“Simon, Simon, behold, Satan demanded to have you, that he might sift you like wheat, but I have prayed for you that your faith may not fail; and when you have turned again, strengthen your brethren” (Luke 22:31-32). Our Lord Jesus addressed these words to St. Peter as the time of His death drew near. Once when preaching on this text, St. Augustine interpreted the phrase “the brethren” in a broad way to include the Church itself. Augustine remarked that Peter certainly has strengthened us by his apostolate, martyrdom, and letters (Sermon 210.6). Examining Peter through the ages, we can see various ways in which the popes as the successors of St. Peter have indeed strengthened us.
1.) Popes have led the way in creating order in times of political strife and chaos.
Because he saw it as his duty to settle disputes within the Church, St. Innocent I (401-17) demanded St. John Chrysostom be restored as the rightful archbishop of Constantinople after the imperial household had unjustly deposed him. Although Innocent worked tirelessly to promote good order within society, he was not successful in persuading Alaric and the Visigoths to spare Rome in 410. After the Visigoths sacked Rome, Innocent worked hard to rally the citizens of Rome to rebuild the city.
St. Leo the Great (440-61) faced two invading armies with mixed success. Leo went to Mantua to meet the Attila the Hun in 452 and persuaded him to withdraw from Italy before sacking Rome and the surrounding area. Three years later when the Vandals under King Giseric arrived, Leo met them at the gates of Rome. Even though he could not stop them from sacking the city, he did manage to get Giseric to promise that the Vandals would not massacre people or burn the city.
St. Gregory the Great (590-604) found the situation very menacing when he assumed the papacy. Italy was in a state of near ruin, the Lombards were constantly threatening the city of Rome, and the Eastern Roman emperor was unreliable in supplying military aid. In the face of governmental chaos, Gregory stepped forward and assumed many civil powers to provide some order and stability. He also reorganized the extensive territorial holdings of the Holy See to serve better the needs of the hungry and suffering. He negotiated a peace agreement with the duke of Spoleto that saved Rome from Lombard attack in 592-93.
2.) Popes have strengthened the Church by leading the way in creating an environment that supports the spiritual life of the faithful.
St. Gregory VII (1073-85) was dedicated to a thorough reform of the Church. In promoting a moral transformation of the Church, he opposed simony and clerical concubinage. His condemnation of lay investiture brought him into conflict with Henry IV of Germany. Driven into exile, Gregory was guided by an absolute and sincere commitment to the revitalization of the Church.
St. Pius V (1566-72) was wholeheartedly committed to implementing decrees of the Council of Trent. To this end, Pius published the Roman Catechism (1566), the revised Roman breviary (1568), and the Roman Missal (1570). Pius left the Church in a much stronger position than when he found it. The ramifications of his support of the Catholic Reformation were felt for centuries to come.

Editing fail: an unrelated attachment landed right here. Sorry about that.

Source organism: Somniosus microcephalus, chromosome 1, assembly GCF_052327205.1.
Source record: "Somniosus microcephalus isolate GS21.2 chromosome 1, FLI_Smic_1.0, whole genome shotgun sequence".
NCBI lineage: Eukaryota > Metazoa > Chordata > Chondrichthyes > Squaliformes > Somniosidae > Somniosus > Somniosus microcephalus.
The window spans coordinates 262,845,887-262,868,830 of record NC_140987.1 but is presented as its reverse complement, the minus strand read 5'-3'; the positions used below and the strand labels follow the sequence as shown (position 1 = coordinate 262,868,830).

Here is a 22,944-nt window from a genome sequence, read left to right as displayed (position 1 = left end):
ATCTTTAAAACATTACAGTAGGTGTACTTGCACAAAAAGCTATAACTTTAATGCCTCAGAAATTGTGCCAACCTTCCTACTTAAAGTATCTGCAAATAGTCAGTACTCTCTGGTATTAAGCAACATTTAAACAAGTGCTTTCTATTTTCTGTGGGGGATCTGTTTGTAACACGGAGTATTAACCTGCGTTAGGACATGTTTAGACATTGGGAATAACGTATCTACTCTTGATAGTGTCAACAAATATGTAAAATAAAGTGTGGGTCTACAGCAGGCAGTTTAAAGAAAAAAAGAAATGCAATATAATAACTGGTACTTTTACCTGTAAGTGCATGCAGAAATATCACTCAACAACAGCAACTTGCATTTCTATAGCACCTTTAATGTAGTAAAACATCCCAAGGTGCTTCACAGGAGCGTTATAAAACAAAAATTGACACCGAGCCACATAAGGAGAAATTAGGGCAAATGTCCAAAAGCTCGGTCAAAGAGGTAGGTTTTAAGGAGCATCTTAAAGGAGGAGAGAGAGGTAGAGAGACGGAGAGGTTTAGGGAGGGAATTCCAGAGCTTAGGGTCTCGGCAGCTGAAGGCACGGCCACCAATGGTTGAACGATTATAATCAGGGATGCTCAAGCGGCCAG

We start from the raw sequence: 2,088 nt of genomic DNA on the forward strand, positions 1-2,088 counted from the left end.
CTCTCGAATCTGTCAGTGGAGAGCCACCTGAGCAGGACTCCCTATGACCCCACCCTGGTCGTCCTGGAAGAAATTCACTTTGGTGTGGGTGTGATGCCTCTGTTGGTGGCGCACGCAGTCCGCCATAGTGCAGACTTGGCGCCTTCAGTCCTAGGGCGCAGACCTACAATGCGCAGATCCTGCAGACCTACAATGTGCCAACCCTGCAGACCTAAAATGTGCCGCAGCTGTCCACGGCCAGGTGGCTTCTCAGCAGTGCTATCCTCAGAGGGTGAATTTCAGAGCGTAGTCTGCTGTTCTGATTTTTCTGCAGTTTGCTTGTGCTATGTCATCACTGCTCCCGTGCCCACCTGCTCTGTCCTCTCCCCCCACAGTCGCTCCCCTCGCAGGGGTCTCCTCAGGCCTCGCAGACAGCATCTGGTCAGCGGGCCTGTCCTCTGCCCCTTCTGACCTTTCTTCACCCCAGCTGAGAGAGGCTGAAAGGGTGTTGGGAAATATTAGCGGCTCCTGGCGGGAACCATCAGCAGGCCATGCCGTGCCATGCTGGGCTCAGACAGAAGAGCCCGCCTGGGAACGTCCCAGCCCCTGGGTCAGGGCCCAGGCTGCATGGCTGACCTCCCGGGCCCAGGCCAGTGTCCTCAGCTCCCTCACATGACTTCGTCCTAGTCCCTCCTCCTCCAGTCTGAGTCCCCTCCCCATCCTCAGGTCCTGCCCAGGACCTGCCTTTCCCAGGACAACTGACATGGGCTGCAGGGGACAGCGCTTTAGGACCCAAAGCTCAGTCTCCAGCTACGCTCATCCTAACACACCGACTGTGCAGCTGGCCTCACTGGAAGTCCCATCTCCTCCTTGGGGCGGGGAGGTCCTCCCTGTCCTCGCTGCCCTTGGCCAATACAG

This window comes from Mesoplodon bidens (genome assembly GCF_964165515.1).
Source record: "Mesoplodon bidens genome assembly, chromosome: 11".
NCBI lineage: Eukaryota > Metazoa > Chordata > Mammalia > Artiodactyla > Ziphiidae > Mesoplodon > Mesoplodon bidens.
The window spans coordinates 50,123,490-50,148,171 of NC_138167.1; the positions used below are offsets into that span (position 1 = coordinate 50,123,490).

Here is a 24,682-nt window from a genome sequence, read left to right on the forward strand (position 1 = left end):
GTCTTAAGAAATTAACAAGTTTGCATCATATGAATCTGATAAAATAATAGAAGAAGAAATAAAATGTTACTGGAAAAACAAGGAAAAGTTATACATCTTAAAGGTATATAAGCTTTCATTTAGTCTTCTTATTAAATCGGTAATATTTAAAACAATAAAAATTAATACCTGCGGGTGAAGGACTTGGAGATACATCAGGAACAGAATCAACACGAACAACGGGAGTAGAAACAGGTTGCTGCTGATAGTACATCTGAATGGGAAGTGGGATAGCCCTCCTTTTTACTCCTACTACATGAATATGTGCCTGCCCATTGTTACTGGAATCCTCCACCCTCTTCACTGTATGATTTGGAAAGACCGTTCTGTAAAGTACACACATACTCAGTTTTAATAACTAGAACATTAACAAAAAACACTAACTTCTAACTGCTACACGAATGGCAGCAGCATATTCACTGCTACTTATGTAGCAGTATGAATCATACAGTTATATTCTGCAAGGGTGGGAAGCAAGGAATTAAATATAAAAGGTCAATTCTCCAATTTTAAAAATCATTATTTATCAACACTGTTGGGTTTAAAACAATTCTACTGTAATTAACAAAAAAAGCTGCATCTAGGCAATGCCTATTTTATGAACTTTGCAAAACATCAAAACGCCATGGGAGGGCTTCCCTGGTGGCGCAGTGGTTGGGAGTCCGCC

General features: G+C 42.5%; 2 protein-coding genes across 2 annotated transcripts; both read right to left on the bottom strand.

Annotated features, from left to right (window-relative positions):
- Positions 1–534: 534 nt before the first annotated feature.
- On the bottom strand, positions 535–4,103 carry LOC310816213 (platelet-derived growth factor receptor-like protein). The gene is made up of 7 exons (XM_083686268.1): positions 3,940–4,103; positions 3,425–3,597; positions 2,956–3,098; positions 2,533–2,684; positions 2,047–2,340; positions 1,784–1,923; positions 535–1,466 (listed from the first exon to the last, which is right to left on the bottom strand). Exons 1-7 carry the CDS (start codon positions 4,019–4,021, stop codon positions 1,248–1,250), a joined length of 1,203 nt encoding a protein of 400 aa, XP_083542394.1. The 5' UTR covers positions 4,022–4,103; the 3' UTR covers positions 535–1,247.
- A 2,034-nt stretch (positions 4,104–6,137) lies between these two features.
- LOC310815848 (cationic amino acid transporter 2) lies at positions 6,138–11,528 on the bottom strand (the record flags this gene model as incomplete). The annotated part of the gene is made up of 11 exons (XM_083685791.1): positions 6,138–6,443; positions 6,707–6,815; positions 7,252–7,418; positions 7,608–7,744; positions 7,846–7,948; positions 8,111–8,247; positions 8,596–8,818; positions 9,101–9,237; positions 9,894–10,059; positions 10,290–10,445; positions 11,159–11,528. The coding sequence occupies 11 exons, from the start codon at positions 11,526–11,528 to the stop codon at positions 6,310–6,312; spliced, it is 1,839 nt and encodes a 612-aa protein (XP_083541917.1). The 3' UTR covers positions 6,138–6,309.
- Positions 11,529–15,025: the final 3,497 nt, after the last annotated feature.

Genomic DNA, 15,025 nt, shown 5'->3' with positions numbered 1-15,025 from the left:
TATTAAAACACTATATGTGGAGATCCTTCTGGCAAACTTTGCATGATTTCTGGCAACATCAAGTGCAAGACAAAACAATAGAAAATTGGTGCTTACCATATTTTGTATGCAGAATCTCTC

Blessed Pius IX (1846-78) issued the encyclical Quanta cura in 1864 in which he addressed contemporary errors concerning the relationship of Church and State, emphasizing once again the divine foundation of the Catholic Church and its complete independence from secular authority. He also convened the First Vatican Council (1869-70), which pronounced against atheism, materialism, liberalism, and pantheism, and declared the definition of papal infallibility.
3.) The modern world of work, commerce, politics, and bioethics challenges the faithful in how they live as witnesses to Christ in the modern world. The modern popes teach in all these areas.
Leo XIII (1878-1903) issued the landmark encyclical Rerum Novarum (1891) to remind us that the Church has a duty to instruct the social classes of their responsibilities to one another. Leo taught that workers should be able to form labor unions and receive decent wages, and he called upon heads of state to make sure their laws and institutions provide for public well being.
Blessed John XXIII (1958-63) issued two noteworthy encyclicals dealing with contemporary social issues. In Mater et Magistra (1961), he commented on important issues of social justice, human rights, political and economic inequalities, and the concerns of underdeveloped nations. Two years later, he issued Pacem in Terris where he set forth the necessary conditions for the establishment of peace on earth.
John Paul II (1978-2005) issued Sollicitudo Rei Socialis (1987) to look at the moral obligations of nations to promote the complete development of each person in the world. He called upon wealthy nations to respect the rights of developing regions. John Paul also remarked that international development should foster freedom in solidarity with other peoples and nations and in a religious communion with God.
In Centesimus Annus (1991), John Paul examined current developments: the fall of oppressive regimes all over the world, the spiritual void that characterized contemporary atheism, materialism, free markets, profit, consumerism, ecology, abortion, capitalism, authentic democracy, and the welfare state. When his insights into work and labor, the effects of capitalism and socialism, and the long-term impact of Western consumerism upon the institutions of society — notably the family — have been to taken to heart, they have provided a means of strengthening the people of God.
(Father John Dillon, has a bachelor of sacred theology and a doctorate in philosophy (Greek and Latin) from the Catholic University of America. Father Dillon served as an editor for the “Ancient Christian Writers” series for Paulist Press and wrote articles for the Modern Catholic Encyclopedia.)